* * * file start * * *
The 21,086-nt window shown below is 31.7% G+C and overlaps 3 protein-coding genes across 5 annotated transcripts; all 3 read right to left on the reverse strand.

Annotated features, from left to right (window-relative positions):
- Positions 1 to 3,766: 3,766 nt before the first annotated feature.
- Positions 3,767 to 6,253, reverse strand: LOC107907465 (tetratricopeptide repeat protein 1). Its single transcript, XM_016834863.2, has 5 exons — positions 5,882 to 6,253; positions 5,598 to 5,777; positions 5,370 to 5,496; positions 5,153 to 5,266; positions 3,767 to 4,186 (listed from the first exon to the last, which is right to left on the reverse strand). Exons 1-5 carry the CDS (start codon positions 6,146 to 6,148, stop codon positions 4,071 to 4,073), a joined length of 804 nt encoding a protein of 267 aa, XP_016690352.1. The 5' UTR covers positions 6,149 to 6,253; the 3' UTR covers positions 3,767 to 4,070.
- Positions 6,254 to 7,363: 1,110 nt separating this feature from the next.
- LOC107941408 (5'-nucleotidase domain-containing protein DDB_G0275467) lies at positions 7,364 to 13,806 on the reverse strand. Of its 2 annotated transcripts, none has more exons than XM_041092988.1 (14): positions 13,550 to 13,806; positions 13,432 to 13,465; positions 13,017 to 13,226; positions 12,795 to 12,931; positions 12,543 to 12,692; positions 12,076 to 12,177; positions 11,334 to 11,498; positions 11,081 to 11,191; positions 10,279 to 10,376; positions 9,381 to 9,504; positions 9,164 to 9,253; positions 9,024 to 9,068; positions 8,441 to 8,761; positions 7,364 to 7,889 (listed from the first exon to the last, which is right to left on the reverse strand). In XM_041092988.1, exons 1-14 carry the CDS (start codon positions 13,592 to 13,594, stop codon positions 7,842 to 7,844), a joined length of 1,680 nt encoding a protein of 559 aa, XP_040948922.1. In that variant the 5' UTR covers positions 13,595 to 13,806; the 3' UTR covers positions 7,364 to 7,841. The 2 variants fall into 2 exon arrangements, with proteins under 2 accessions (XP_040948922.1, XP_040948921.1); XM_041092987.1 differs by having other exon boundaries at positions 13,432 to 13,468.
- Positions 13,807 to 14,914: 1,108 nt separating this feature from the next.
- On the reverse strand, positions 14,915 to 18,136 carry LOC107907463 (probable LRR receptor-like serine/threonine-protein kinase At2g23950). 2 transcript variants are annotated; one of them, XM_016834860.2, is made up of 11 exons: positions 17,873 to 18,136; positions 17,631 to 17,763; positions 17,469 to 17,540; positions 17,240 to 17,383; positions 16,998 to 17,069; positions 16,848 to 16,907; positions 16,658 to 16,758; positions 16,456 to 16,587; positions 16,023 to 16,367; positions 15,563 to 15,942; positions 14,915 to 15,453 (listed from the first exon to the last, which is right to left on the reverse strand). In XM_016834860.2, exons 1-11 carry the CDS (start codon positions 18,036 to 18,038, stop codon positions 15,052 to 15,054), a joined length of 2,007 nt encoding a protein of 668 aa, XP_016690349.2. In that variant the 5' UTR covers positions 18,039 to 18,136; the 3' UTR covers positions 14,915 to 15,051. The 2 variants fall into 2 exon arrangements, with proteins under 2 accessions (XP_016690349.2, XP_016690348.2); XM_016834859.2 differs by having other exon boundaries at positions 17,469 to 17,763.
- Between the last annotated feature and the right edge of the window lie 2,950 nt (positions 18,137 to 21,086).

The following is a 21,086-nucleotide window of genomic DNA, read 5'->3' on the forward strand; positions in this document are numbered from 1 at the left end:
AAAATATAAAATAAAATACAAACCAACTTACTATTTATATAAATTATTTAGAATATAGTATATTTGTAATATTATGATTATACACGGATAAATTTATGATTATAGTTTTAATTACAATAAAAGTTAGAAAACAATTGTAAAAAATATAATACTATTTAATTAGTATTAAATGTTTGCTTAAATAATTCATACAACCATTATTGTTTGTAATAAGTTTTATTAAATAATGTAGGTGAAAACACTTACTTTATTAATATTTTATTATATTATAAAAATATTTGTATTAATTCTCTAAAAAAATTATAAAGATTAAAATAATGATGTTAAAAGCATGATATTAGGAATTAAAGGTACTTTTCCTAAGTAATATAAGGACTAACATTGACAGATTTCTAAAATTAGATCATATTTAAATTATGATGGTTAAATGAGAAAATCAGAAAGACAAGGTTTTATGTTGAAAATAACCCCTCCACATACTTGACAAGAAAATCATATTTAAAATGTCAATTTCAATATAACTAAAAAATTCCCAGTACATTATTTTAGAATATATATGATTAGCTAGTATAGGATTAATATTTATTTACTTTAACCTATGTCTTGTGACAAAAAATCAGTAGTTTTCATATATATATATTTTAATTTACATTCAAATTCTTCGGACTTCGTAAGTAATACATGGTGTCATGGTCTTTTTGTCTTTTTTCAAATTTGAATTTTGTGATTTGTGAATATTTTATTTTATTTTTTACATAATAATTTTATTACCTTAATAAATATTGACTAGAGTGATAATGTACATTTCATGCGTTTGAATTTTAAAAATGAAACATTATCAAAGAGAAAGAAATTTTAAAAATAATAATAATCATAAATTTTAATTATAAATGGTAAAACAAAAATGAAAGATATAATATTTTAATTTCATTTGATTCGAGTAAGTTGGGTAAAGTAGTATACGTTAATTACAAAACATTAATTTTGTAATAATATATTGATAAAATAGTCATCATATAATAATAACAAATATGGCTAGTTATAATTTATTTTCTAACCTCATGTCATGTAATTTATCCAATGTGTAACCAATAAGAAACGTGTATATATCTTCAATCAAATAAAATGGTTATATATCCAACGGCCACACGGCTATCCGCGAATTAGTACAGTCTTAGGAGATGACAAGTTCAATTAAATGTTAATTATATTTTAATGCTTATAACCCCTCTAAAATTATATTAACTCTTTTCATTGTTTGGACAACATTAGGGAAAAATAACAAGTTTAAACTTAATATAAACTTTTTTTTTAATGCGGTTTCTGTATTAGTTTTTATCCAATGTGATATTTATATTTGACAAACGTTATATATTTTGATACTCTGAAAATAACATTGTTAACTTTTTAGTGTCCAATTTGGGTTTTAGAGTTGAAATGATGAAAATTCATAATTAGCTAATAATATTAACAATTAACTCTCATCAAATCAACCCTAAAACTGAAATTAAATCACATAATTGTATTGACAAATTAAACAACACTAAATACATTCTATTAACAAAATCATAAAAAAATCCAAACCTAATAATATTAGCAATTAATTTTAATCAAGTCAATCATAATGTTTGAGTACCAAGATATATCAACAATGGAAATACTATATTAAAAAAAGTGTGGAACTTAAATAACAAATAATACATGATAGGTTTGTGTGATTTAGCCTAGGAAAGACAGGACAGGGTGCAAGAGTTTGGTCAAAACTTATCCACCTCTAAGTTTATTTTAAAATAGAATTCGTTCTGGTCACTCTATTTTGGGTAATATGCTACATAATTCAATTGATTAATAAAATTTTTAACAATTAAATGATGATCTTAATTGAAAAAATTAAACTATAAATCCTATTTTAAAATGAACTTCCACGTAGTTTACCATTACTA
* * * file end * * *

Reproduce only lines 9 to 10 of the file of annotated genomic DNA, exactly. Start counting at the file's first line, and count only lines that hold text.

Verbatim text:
- Between the last annotated feature and the right edge of the window lie 2,950 nt (positions 18,137 to 21,086).

The following is a 21,086-nucleotide window of genomic DNA, read 5'->3' on the forward strand; positions in this document are numbered from 1 at the left end: